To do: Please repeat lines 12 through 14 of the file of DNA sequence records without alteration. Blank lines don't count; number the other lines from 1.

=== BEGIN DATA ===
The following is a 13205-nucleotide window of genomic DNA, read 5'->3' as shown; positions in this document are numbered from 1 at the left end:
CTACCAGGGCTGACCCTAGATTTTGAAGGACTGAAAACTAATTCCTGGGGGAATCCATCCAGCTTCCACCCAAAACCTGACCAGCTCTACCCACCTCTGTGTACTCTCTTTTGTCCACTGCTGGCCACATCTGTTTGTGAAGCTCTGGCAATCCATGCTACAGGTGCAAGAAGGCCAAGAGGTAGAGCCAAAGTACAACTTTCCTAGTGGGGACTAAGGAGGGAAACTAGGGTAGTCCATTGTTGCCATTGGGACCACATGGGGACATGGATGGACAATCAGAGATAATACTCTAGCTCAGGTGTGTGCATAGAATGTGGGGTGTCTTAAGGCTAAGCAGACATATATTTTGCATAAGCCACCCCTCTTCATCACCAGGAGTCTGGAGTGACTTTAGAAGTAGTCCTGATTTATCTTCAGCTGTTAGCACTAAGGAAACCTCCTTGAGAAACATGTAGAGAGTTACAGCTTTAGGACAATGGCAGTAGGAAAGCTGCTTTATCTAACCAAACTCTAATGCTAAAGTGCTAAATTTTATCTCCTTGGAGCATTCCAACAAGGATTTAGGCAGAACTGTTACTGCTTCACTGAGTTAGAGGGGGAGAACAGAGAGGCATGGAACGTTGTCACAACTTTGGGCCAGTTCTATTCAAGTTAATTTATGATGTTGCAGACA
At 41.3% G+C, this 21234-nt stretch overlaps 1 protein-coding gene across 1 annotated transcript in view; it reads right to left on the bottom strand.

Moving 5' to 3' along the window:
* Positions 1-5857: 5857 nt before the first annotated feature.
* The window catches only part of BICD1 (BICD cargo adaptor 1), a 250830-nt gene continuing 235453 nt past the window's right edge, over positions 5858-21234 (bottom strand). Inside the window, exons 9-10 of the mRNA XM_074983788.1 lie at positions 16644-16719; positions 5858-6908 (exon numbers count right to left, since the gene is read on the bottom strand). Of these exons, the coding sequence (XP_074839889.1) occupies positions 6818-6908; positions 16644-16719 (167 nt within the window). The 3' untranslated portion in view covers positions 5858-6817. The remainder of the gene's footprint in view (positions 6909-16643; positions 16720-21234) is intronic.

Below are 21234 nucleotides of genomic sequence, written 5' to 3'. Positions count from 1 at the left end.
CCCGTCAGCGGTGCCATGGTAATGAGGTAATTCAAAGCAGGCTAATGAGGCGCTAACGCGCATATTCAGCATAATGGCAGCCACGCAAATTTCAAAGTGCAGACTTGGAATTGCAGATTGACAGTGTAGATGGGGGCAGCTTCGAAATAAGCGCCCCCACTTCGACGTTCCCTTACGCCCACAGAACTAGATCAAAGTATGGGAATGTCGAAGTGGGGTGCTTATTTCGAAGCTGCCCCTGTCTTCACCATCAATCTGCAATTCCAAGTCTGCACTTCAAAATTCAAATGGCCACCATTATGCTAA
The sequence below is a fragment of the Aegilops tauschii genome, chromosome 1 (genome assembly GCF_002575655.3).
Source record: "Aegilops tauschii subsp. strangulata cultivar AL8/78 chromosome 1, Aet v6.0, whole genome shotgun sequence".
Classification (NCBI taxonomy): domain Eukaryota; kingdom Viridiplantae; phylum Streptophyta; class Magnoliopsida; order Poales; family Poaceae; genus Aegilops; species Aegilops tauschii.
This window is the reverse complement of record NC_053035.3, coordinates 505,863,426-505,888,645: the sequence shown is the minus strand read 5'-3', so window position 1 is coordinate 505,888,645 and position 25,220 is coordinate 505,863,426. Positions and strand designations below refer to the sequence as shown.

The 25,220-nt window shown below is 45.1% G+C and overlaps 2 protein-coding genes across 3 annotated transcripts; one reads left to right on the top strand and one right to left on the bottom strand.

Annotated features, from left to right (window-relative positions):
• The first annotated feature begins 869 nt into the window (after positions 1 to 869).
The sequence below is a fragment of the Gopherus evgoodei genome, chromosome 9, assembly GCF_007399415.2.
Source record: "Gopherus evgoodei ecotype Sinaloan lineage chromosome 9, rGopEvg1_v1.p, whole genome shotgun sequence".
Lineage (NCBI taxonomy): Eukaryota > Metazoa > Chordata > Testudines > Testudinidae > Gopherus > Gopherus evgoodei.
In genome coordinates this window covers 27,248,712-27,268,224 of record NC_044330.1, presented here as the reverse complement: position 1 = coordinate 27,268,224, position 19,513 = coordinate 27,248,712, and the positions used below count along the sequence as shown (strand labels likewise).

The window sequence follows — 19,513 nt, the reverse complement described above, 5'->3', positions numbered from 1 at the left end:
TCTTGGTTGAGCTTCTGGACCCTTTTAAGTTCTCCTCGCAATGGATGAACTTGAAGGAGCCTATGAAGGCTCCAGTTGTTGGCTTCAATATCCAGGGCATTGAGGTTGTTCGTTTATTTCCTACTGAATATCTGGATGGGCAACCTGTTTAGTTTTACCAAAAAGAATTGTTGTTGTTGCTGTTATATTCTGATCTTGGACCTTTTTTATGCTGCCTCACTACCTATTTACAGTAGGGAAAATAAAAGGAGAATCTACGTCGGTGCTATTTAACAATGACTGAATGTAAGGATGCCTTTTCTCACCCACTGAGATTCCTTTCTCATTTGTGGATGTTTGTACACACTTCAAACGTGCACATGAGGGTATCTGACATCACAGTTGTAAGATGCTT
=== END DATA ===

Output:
This window is the reverse complement of record NC_053035.3, coordinates 505,863,426-505,888,645: the sequence shown is the minus strand read 5'-3', so window position 1 is coordinate 505,888,645 and position 25,220 is coordinate 505,863,426. Positions and strand designations below refer to the sequence as shown.

The 25,220-nt window shown below is 45.1% G+C and overlaps 2 protein-coding genes across 3 annotated transcripts; one reads left to right on the top strand and one right to left on the bottom strand.

Annotated features, from left to right (window-relative positions):